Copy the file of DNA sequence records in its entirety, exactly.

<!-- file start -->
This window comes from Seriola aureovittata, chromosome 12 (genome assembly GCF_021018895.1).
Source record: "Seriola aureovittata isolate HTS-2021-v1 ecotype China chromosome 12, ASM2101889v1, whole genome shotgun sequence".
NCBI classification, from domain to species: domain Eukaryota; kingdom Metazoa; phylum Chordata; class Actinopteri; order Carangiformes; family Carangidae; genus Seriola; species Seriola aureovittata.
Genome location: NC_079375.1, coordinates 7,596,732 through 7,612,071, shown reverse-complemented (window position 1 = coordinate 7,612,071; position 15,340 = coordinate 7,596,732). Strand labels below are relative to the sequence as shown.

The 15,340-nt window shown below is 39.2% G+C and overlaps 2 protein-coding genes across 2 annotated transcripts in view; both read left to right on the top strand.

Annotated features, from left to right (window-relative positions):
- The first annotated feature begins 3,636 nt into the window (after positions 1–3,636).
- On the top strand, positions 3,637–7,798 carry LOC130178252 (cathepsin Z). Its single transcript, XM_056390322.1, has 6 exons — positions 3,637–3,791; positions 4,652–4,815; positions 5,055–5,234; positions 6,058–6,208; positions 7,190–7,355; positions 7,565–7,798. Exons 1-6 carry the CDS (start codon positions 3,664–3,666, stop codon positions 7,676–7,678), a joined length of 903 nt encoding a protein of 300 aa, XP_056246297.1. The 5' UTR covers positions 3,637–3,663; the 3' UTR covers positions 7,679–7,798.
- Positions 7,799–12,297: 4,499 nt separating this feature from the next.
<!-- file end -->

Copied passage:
This window comes from Seriola aureovittata, chromosome 12 (genome assembly GCF_021018895.1).
Source record: "Seriola aureovittata isolate HTS-2021-v1 ecotype China chromosome 12, ASM2101889v1, whole genome shotgun sequence".
NCBI classification, from domain to species: domain Eukaryota; kingdom Metazoa; phylum Chordata; class Actinopteri; order Carangiformes; family Carangidae; genus Seriola; species Seriola aureovittata.
Genome location: NC_079375.1, coordinates 7,596,732 through 7,612,071, shown reverse-complemented (window position 1 = coordinate 7,612,071; position 15,340 = coordinate 7,596,732). Strand labels below are relative to the sequence as shown.

The 15,340-nt window shown below is 39.2% G+C and overlaps 2 protein-coding genes across 2 annotated transcripts in view; both read left to right on the top strand.

Annotated features, from left to right (window-relative positions):
- The first annotated feature begins 3,636 nt into the window (after positions 1–3,636).
- On the top strand, positions 3,637–7,798 carry LOC130178252 (cathepsin Z). Its single transcript, XM_056390322.1, has 6 exons — positions 3,637–3,791; positions 4,652–4,815; positions 5,055–5,234; positions 6,058–6,208; positions 7,190–7,355; positions 7,565–7,798. Exons 1-6 carry the CDS (start codon positions 3,664–3,666, stop codon positions 7,676–7,678), a joined length of 903 nt encoding a protein of 300 aa, XP_056246297.1. The 5' UTR covers positions 3,637–3,663; the 3' UTR covers positions 7,679–7,798.
- Positions 7,799–12,297: 4,499 nt separating this feature from the next.